Monday, June 16, 2008

Diary: Monday, June 16, 2008

Oy vey.

Well, we never did find Timothy's GameBoy Advance SP. So he had to ride to camp today with just a couple of books. Stephen was kind and didn't take his gameboy. They took the two "Diary of a Wimpy Kid" books, which Timothy has read but Stephen hasn't. I told Stephen last night that he could finally read them and he smiled his big, genuine smile.

Timothy and Stephen are at Ridgehaven camp for the week. Timothy went last year and really loved it. This is Stephen's first year, and since he's our homebody I was expecting a little more drama than what occurred. But he was fine. His fierce independent streak seems to have overcome his love of home. Not for the last time, I'm sure, but the first cut is the deepest, etc.

Kristie drove them up, a three hour trip each way. Because Sam was sick (and because our usual "hey can you watch Sam for the day" friends are out of town), both he and Jonah stayed home. I "watched" them while I worked. But since it was a horrible and busy day at work (I hate the Internet), I wasn't able to do much watching. Jonah and Sam, on the other hand, watched most of the first Star Wars trilogy.

Thankfully, the boys are fully trained not to do crazy things when left to their own devices, and I have pretty good hearing for crazy things, so nothing happened. The worst was when Sam came and knocked on my door while I was on a call. I've explained to the boys that they should knock on my office door if they need me, and then to wait until I respond. If I don't respond right away, then I'm probably on the phone and they should wait.

But Sam missed that last part, and kept knocking: little triplets from little knuckles on my door, every 5 seconds for about a minute. I finally put the phone on mute while my customer was explaining something and asked Sam to "please wait." He did, for another 30 seconds and then began rapping again. We had a talk when I was done with my call.

They only knock when they want something: cookies, juice, drawing paper from in my office. Nobody knocks to say hello. Sigh.

Throughout the day, Jonah discussed with me the fact that today was his Pajama Day. In first grade, Jonah's class had a Pajama Day, where all the kids wore their pajamas all day. This concept was, to Jonah, what French philosophy is to college freshmen. The idea of Pajama Day has consumed him. Ask Jonah what he learned in first grade, and he will most likely tell you about the day he learned that you could stay in pajamas ALL DAY.

He's internalized this lesson, and has decided that one day per week this summer will be his own Pajama Day. As the summer has progressed, this celebration of Not Wearing Real Clothes has moved earlier and earlier in the week. Today was the first Monday Pajama Day, and I predict that all future observances will be on Mondays as well.

At lunch today, Jonah began to make grand plans about a Pajama Day Chart, on which he could both record glorious Pajama Days past, and also plan out future ones. As he waxed eloquent about individual Pajama Days for the brothers and also about Family Pajama Days, it dawned on me that what he was doing was negotiating for TWO Pajama Days per week. I let him build his case, and then explained again that there would be only one per week. He took this news well, considering that it was Jonah.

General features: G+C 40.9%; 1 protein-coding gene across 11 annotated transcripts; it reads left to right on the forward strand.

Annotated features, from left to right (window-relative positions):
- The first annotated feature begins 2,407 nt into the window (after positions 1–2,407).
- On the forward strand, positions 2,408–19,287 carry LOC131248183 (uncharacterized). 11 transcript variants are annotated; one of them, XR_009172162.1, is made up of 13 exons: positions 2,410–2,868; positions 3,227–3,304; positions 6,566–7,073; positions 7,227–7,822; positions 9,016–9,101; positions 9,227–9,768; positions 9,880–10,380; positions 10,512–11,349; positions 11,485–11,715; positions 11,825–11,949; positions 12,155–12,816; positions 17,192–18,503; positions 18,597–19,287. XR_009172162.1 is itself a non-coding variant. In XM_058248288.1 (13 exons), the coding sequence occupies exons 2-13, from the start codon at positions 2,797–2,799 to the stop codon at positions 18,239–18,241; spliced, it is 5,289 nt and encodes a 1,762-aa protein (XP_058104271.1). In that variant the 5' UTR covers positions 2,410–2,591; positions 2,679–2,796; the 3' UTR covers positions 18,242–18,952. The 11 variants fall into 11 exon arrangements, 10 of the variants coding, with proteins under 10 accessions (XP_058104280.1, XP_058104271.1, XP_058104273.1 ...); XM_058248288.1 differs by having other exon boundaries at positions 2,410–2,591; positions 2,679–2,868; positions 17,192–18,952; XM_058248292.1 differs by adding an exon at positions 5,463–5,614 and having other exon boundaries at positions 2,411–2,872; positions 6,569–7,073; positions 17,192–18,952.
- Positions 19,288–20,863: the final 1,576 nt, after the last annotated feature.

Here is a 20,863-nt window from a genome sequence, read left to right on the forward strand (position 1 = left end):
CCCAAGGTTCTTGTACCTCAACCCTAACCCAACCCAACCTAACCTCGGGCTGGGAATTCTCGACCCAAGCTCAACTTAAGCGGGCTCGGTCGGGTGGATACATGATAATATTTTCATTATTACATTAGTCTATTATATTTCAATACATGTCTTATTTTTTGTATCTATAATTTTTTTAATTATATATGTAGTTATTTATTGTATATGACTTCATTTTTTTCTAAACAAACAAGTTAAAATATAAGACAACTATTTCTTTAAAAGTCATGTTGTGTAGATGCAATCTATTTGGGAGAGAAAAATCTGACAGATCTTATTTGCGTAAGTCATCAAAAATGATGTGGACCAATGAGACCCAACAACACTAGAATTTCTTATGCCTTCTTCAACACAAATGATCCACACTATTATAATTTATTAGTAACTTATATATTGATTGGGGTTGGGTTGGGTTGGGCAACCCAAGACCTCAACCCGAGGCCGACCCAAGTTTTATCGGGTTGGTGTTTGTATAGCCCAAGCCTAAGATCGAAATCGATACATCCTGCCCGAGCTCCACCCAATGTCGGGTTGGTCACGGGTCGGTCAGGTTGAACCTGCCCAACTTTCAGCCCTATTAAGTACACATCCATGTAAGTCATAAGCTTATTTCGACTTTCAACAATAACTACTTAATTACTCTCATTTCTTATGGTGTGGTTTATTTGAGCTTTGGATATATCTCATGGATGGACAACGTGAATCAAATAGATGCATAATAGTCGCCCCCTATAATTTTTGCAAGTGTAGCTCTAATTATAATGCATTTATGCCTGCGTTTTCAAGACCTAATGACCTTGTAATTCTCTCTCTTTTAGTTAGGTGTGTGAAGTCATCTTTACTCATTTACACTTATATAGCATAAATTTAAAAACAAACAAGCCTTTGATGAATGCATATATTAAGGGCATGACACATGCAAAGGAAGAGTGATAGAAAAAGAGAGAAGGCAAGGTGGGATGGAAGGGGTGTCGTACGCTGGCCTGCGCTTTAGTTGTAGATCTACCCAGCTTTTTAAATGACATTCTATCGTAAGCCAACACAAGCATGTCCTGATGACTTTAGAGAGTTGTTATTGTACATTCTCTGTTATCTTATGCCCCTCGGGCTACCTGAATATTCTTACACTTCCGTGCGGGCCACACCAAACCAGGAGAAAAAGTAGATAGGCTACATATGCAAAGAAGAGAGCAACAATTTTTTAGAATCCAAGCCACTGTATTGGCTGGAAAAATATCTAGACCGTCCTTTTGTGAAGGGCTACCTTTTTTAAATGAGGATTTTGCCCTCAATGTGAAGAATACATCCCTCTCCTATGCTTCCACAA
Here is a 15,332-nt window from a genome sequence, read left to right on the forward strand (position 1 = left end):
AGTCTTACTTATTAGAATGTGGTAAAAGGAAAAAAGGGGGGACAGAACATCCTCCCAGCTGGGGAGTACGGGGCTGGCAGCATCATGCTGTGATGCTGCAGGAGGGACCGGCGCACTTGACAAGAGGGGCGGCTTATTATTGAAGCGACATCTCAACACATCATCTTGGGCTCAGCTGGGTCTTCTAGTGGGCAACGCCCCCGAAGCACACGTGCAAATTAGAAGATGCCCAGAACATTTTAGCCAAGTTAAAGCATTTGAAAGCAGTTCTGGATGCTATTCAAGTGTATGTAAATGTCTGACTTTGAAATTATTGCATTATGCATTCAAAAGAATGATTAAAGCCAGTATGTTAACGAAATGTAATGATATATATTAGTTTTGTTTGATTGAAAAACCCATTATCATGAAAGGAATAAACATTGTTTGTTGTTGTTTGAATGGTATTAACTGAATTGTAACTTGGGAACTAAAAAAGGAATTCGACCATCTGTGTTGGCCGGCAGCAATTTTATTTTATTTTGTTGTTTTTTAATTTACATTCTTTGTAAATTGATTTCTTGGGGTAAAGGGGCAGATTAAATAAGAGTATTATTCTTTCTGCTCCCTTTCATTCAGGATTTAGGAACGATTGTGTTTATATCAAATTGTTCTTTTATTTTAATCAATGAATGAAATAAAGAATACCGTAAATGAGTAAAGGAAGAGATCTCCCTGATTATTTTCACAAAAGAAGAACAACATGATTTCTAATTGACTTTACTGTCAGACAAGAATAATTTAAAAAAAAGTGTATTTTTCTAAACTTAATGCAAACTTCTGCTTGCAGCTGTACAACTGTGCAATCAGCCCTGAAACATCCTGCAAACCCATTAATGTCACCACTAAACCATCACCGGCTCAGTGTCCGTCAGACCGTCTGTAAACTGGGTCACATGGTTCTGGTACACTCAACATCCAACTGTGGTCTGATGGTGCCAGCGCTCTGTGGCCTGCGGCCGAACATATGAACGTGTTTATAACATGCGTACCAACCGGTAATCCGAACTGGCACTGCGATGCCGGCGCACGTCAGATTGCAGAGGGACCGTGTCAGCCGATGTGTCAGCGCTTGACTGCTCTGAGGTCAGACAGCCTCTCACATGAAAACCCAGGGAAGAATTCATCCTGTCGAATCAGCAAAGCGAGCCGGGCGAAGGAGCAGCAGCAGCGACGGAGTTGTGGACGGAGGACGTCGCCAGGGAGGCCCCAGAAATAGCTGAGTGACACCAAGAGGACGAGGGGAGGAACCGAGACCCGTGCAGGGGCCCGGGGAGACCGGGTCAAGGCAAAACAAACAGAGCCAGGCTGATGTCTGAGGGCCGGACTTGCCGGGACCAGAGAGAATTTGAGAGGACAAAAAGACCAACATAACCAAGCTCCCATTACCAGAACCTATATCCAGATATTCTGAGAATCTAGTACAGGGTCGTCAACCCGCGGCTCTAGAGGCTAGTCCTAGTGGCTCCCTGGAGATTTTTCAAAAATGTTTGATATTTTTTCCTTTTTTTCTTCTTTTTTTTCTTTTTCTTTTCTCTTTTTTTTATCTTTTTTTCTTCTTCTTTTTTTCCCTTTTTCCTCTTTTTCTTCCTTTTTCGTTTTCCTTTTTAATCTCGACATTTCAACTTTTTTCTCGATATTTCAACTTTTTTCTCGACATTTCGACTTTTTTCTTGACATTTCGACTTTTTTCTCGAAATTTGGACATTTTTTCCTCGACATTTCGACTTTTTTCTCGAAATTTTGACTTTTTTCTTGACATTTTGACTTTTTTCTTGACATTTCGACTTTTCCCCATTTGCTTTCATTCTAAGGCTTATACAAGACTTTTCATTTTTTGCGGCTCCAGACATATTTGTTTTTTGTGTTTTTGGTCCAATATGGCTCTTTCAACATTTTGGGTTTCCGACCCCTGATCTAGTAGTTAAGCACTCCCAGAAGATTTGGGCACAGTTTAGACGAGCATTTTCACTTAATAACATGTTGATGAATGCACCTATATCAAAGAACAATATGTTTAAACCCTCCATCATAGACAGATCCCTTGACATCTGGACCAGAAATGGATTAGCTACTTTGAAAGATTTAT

Sam's fever eventually calmed down, and I stopped interspersing his Motrin doses with Tylenol. I like to keep them evenly spaced: Motrin, 3 hours, Tylenol, 3 hours, Motrin, etc. But with the length and number of calls today, I got off track and eventually had to drop Tylenol altogether. Fortunately, he didn't throw up again, although he did ask me to sleep with him "all night" just in case he had another 4 AM episode. I told him that a) he wasn't sick any more, and b) since I was able to wake up in time to get him to the bathroom last night, I had proven myself more than capable of doing so again tonight.

He shrugged, as if to say, "It's your floor."

When Kris got home, we went to McDonald's for dinner. Because I miss Timothy so much, I got his favorite, the Southern Style Chicken Sandwich (a.k.a. the Chick-fil-a knock-off). Jonah and Sam played with some friends from CBS (the Bible study, not the TV network), and I went to Rite Aid to get some wart cream for the boys. Three of them have warts, and their cream costs $10. Stephen has molluscum on his face, and his medicine costs $600. No joke. Our insurance covered all but $45 of it, and I experienced my first case of medical sticker shock. That packet of goo costs more than my wife's engagement and wedding rings, even accounting for inflation.

We got home from dinner and put the kids in the bath (the play place at McD's smelled ripe, and Kris worried that the boys might catch fierce playplace diseases). Then they went to bed. It's crazy having two kids here. The younger two are the louder two, but the older boys are more active. Their absence is a felt absence, like missing an arm.

With the boys in bed, Kris and I watched Stranger Than Fiction, with Will Ferrell. It's a great movie, and watching it the second time I picked up some interesting things I had missed before. At one point, when Ana is talking about baking cookies for her study groups at Harvard Law, she says that she realizes she can change the world through baking cookies. And it hit me that this was a great example of the Christian idea of vocation. I told Kristie this, and she said I was a nerd.

Which is true.

Now they're all in bed, and tomorrow I'll go to work, run credit cards, answer phone calls and emails, and try to convince angry customers that we're doing the best we can. And hopefully I'll remember Ana's cookies and her commitment to serving her neighbor through cookies.


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